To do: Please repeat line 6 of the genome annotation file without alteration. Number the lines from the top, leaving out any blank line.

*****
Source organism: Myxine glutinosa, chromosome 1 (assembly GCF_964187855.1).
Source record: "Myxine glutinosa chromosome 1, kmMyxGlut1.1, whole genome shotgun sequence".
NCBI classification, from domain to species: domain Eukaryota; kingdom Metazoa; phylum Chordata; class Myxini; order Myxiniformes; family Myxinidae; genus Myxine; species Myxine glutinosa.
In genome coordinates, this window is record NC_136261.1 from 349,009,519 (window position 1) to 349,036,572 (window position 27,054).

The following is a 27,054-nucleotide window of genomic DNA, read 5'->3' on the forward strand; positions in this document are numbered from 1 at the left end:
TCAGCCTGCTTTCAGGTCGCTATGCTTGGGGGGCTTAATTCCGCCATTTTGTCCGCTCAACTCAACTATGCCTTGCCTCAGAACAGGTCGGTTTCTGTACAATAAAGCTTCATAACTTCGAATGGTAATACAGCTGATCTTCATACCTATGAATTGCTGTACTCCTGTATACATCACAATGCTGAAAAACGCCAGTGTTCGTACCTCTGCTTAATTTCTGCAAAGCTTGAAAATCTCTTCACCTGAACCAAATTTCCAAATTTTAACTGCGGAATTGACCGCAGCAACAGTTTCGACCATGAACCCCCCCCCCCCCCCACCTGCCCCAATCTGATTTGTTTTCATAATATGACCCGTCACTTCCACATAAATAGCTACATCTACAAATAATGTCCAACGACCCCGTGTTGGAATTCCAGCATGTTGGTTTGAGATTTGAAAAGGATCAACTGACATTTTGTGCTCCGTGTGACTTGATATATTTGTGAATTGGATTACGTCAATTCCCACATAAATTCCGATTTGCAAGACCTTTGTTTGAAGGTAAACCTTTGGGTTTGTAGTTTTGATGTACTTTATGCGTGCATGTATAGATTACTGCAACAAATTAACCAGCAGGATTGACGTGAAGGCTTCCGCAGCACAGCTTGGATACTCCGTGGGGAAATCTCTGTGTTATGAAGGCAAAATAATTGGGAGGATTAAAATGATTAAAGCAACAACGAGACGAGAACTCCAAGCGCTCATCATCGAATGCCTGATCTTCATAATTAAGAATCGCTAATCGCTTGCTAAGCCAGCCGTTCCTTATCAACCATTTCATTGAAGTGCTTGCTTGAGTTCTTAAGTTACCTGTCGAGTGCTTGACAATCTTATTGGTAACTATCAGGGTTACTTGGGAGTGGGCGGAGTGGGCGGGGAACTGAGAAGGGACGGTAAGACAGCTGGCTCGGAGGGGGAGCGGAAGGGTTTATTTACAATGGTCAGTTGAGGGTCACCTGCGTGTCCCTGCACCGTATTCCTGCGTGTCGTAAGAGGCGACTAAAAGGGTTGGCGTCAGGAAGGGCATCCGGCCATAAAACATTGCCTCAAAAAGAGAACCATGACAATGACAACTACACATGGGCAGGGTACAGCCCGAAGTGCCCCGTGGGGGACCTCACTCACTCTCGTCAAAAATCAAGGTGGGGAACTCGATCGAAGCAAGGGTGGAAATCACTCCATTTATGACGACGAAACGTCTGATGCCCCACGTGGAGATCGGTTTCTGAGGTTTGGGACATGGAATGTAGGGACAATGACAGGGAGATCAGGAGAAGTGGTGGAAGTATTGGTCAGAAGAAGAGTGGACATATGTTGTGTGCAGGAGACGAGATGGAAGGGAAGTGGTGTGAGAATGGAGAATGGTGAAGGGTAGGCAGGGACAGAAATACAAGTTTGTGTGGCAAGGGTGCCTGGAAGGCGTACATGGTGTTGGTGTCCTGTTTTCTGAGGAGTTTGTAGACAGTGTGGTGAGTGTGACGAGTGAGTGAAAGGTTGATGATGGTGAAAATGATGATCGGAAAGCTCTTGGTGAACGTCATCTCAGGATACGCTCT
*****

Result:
TCAGCCTGCTTTCAGGTCGCTATGCTTGGGGGGCTTAATTCCGCCATTTTGTCCGCTCAACTCAACTATGCCTTGCCTCAGAACAGGTCGGTTTCTGTACAATAAAGCTTCATAACTTCGAATGGTAATACAGCTGATCTTCATACCTATGAATTGCTGTACTCCTGTATACATCACAATGCTGAAAAACGCCAGTGTTCGTACCTCTGCTTAATTTCTGCAAAGCTTGAAAATCTCTTCACCTGAACCAAATTTCCAAATTTTAACTGCGGAATTGACCGCAGCAACAGTTTCGACCATGAACCCCCCCCCCCCCCCACCTGCCCCAATCTGATTTGTTTTCATAATATGACCCGTCACTTCCACATAAATAGCTACATCTACAAATAATGTCCAACGACCCCGTGTTGGAATTCCAGCATGTTGGTTTGAGATTTGAAAAGGATCAACTGACATTTTGTGCTCCGTGTGACTTGATATATTTGTGAATTGGATTACGTCAATTCCCACATAAATTCCGATTTGCAAGACCTTTGTTTGAAGGTAAACCTTTGGGTTTGTAGTTTTGATGTACTTTATGCGTGCATGTATAGATTACTGCAACAAATTAACCAGCAGGATTGACGTGAAGGCTTCCGCAGCACAGCTTGGATACTCCGTGGGGAAATCTCTGTGTTATGAAGGCAAAATAATTGGGAGGATTAAAATGATTAAAGCAACAACGAGACGAGAACTCCAAGCGCTCATCATCGAATGCCTGATCTTCATAATTAAGAATCGCTAATCGCTTGCTAAGCCAGCCGTTCCTTATCAACCATTTCATTGAAGTGCTTGCTTGAGTTCTTAAGTTACCTGTCGAGTGCTTGACAATCTTATTGGTAACTATCAGGGTTACTTGGGAGTGGGCGGAGTGGGCGGGGAACTGAGAAGGGACGGTAAGACAGCTGGCTCGGAGGGGGAGCGGAAGGGTTTATTTACAATGGTCAGTTGAGGGTCACCTGCGTGTCCCTGCACCGTATTCCTGCGTGTCGTAAGAGGCGACTAAAAGGGTTGGCGTCAGGAAGGGCATCCGGCCATAAAACATTGCCTCAAAAAGAGAACCATGACAATGACAACTACACATGGGCAGGGTACAGCCCGAAGTGCCCCGTGGGGGACCTCACTCACTCTCGTCAAAAATCAAGGTGGGGAACTCGATCGAAGCAAGGGTGGAAATCACTCCATTTATGACGACGAAACGTCTGATGCCCCACGTGGAGATCGGTTTCTGAGGTTTGGGACATGGAATGTAGGGACAATGACAGGGAGATCAGGAGAAGTGGTGGAAGTATTGGTCAGAAGAAGAGTGGACATATGTTGTGTGCAGGAGACGAGATGGAAGGGAAGTGGTGTGAGAATGGAGAATGGTGAAGGGTAGGCAGGGACAGAAATACAAGTTTGTGTGGCAAGGGTGCCTGGAAGGCGTACATGGTGTTGGTGTCCTGTTTTCTGAGGAGTTTGTAGACAGTGTGGTGAGTGTGACGAGTGAGTGAAAGGTTGATGATGGTGAAAATGATGATCGGAAAGCTCTTGGTGAACGTCATCTCAGGATACGCTCT